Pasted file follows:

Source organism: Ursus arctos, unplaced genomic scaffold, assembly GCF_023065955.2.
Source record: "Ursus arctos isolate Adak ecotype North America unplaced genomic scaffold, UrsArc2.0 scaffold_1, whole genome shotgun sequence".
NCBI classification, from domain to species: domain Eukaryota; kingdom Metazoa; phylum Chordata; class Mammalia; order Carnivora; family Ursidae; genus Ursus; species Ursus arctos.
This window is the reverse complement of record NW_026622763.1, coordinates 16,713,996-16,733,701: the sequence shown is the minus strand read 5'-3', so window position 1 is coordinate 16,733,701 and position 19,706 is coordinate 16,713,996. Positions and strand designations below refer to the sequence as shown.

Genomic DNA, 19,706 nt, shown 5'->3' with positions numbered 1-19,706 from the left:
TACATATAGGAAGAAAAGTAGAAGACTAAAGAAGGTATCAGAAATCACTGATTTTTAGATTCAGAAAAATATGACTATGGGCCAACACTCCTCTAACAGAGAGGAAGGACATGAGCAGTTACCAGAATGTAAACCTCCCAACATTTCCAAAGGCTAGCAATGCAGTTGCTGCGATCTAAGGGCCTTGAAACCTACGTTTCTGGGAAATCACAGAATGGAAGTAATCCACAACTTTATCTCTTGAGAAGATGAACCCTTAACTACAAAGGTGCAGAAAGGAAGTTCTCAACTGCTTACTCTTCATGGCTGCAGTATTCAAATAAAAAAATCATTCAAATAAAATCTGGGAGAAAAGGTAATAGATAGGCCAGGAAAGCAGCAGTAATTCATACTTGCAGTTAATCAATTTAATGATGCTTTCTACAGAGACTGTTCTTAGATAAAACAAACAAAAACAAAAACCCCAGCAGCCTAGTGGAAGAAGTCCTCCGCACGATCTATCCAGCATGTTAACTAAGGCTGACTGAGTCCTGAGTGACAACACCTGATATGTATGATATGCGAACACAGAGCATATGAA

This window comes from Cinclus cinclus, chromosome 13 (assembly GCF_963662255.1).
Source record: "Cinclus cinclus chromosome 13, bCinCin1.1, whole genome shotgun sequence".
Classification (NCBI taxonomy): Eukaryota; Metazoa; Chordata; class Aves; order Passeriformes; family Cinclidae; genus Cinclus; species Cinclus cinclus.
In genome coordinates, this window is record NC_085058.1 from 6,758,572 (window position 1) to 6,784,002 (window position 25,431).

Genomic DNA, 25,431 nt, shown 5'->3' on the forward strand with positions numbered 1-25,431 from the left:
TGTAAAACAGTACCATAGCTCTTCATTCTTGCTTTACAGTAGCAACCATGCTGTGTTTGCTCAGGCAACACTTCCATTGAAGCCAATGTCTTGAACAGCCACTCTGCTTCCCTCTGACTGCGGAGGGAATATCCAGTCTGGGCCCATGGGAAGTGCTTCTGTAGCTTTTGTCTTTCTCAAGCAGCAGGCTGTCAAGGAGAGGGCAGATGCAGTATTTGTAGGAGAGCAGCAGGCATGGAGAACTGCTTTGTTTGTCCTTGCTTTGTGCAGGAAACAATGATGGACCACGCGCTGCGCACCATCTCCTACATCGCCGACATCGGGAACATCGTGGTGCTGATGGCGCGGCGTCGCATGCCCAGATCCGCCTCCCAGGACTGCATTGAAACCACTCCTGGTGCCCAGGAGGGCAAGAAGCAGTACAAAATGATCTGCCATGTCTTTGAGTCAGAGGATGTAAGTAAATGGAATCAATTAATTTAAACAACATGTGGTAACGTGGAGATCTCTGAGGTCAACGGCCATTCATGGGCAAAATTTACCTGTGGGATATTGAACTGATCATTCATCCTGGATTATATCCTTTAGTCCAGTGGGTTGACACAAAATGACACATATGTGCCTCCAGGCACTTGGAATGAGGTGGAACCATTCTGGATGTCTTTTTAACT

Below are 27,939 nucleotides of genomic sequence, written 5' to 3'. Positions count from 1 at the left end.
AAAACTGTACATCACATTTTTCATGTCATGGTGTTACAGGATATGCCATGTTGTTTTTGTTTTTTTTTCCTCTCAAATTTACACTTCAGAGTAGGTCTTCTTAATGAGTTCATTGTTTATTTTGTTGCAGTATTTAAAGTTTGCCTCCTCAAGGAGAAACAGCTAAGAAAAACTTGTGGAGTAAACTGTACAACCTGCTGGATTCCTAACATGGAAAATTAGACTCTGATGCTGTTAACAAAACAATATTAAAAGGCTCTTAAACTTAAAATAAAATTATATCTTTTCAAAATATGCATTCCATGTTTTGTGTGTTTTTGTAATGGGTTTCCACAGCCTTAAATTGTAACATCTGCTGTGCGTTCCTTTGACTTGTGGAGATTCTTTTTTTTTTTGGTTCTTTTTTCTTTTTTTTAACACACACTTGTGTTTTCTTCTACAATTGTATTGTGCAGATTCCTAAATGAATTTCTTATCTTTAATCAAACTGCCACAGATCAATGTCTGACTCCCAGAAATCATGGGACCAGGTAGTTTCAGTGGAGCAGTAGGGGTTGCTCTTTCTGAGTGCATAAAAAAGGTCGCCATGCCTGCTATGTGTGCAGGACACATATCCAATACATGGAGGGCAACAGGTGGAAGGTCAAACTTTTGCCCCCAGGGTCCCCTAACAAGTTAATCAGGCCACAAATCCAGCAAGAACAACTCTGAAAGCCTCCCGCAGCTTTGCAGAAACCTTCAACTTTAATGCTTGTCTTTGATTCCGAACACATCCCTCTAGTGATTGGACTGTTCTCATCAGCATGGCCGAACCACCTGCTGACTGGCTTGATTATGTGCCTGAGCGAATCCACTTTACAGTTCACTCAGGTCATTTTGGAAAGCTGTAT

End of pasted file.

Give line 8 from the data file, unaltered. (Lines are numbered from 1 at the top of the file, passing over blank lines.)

Source record: "Cinclus cinclus chromosome 13, bCinCin1.1, whole genome shotgun sequence".